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September 12th, 2017, 11:07 AM   #1
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Abilization of a group

Let $G$ be a group, $N$ a normal subgroup and $(A,\rho)$ an abilization of $G$. Let $B=\rho(N)$ and $\lambda:G/N\to A/B$ be given by $\lambda(gN)=\rho(g)B$.


I want to show that $(A/B,\lambda)$ is an abilization of $G/N$ (in this problem, abilization is meant in the sense of universal property).

Thanks in advance for your help.

Last edited by skipjack; September 29th, 2017 at 08:52 AM.
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September 12th, 2017, 11:18 AM   #2
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What progress have you made on the problem? Any thoughts? Anything you've tried?

You will especially get these comments on Stackexchange. https://math.stackexchange.com/quest...ion-of-a-group

Over there you have to show that you've made some effort of your own.

Last edited by Maschke; September 12th, 2017 at 11:23 AM.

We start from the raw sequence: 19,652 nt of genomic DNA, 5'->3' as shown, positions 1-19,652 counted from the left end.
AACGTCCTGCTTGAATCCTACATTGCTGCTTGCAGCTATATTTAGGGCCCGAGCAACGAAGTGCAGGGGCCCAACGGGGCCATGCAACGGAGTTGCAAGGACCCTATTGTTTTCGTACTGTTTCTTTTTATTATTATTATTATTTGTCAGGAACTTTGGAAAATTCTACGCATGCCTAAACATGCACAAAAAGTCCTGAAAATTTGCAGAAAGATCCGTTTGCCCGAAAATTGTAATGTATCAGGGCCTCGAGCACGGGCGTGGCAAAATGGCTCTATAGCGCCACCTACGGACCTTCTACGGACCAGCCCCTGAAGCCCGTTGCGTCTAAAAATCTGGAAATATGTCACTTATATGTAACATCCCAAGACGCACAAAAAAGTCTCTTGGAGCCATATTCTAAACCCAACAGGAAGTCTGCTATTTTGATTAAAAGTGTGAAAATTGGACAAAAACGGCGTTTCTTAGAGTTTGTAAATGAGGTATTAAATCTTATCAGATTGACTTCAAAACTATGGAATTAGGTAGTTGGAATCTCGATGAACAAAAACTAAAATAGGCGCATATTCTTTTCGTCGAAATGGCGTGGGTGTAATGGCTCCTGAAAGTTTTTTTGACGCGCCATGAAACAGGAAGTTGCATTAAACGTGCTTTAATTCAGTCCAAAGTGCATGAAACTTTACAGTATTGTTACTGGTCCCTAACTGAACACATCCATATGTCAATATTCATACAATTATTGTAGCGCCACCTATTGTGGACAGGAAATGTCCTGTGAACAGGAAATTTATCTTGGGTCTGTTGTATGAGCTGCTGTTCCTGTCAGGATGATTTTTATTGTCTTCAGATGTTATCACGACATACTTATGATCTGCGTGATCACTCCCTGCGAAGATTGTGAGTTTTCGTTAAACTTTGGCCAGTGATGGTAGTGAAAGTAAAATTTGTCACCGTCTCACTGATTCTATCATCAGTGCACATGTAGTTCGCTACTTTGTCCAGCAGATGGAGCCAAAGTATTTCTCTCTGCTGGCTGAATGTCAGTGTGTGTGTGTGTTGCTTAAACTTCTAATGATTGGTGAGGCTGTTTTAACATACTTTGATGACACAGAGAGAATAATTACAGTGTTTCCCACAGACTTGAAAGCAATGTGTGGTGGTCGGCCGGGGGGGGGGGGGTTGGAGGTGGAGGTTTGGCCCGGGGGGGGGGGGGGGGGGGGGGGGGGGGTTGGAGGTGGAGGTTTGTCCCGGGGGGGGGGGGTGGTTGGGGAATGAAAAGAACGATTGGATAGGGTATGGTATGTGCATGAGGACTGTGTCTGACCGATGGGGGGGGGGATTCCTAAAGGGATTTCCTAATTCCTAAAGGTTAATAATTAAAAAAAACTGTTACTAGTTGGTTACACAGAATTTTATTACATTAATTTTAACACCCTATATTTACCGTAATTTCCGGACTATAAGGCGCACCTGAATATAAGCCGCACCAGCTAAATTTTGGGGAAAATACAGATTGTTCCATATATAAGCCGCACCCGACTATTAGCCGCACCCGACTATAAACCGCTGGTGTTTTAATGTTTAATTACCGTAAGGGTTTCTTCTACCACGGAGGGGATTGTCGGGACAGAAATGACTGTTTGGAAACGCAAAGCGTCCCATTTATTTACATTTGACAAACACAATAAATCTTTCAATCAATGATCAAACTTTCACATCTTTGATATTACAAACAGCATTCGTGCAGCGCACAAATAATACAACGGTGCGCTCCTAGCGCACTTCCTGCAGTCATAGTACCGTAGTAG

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September 12th, 2017, 11:32 AM   #3
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I am blocked from the beginning and I don't know what to do, since tomorrow I have a quiz.
please help me if you can.

Last edited by skipjack; September 12th, 2017 at 11:48 AM.
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September 12th, 2017, 12:35 PM   #4
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General steps for getting started on a proof:

* Write down the exact definition of every technical term, especially the ones that are a little fuzzy. For example I'm sure you know what a group is, but perhaps you should write down exactly what's an Abelianization, what's a normal subgroup, what's a universal property.

* Write down exactly what you need to show in order to complete the proof. In other words write down the thing that if you show it, you're done.

More often than not, in classroom situations the above two steps are enough to make the proof pretty much write itself.
Thanks from Joppy

Last edited by Maschke; September 12th, 2017 at 12:43 PM.
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September 29th, 2017, 06:08 AM   #5
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By the way, I believe the word you want is "abelianization", making an arbitrary group into an "Abelian" group, named for Niels Abel, also known as a "commutative" group, not "abilization".

Last edited by skipjack; September 29th, 2017 at 08:50 AM.
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